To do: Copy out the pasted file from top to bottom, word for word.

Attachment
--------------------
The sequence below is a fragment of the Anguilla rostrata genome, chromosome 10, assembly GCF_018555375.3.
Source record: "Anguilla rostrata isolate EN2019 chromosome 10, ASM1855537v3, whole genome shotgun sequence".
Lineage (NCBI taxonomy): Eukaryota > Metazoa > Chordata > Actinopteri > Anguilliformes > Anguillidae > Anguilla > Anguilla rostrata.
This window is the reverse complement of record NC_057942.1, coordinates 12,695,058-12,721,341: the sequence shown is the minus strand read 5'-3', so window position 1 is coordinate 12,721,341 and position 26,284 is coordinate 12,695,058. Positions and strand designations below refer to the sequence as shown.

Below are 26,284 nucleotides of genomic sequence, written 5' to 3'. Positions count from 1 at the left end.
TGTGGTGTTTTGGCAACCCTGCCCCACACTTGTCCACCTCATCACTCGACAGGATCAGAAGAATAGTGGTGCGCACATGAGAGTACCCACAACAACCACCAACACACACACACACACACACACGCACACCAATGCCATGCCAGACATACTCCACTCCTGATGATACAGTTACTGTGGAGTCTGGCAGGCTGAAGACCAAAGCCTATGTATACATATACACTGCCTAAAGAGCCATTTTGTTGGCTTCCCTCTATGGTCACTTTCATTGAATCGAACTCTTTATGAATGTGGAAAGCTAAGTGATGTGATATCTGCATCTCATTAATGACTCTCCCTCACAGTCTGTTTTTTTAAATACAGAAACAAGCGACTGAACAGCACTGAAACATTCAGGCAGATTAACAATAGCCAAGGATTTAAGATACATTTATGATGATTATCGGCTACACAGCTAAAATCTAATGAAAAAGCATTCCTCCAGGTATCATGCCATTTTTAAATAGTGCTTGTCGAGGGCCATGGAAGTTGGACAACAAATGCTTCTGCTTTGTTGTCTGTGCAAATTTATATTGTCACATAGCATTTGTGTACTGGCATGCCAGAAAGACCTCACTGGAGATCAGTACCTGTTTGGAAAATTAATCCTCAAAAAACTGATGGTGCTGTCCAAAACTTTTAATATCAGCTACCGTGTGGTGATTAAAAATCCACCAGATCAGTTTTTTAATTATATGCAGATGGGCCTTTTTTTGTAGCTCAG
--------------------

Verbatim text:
The sequence below is a fragment of the Anguilla rostrata genome, chromosome 10, assembly GCF_018555375.3.
Source record: "Anguilla rostrata isolate EN2019 chromosome 10, ASM1855537v3, whole genome shotgun sequence".
Lineage (NCBI taxonomy): Eukaryota > Metazoa > Chordata > Actinopteri > Anguilliformes > Anguillidae > Anguilla > Anguilla rostrata.
This window is the reverse complement of record NC_057942.1, coordinates 12,695,058-12,721,341: the sequence shown is the minus strand read 5'-3', so window position 1 is coordinate 12,721,341 and position 26,284 is coordinate 12,695,058. Positions and strand designations below refer to the sequence as shown.

Below are 26,284 nucleotides of genomic sequence, written 5' to 3'. Positions count from 1 at the left end.
TGTGGTGTTTTGGCAACCCTGCCCCACACTTGTCCACCTCATCACTCGACAGGATCAGAAGAATAGTGGTGCGCACATGAGAGTACCCACAACAACCACCAACACACACACACACACACACACGCACACCAATGCCATGCCAGACATACTCCACTCCTGATGATACAGTTACTGTGGAGTCTGGCAGGCTGAAGACCAAAGCCTATGTATACATATACACTGCCTAAAGAGCCATTTTGTTGGCTTCCCTCTATGGTCACTTTCATTGAATCGAACTCTTTATGAATGTGGAAAGCTAAGTGATGTGATATCTGCATCTCATTAATGACTCTCCCTCACAGTCTGTTTTTTTAAATACAGAAACAAGCGACTGAACAGCACTGAAACATTCAGGCAGATTAACAATAGCCAAGGATTTAAGATACATTTATGATGATTATCGGCTACACAGCTAAAATCTAATGAAAAAGCATTCCTCCAGGTATCATGCCATTTTTAAATAGTGCTTGTCGAGGGCCATGGAAGTTGGACAACAAATGCTTCTGCTTTGTTGTCTGTGCAAATTTATATTGTCACATAGCATTTGTGTACTGGCATGCCAGAAAGACCTCACTGGAGATCAGTACCTGTTTGGAAAATTAATCCTCAAAAAACTGATGGTGCTGTCCAAAACTTTTAATATCAGCTACCGTGTGGTGATTAAAAATCCACCAGATCAGTTTTTTAATTATATGCAGATGGGCCTTTTTTTGTAGCTCAG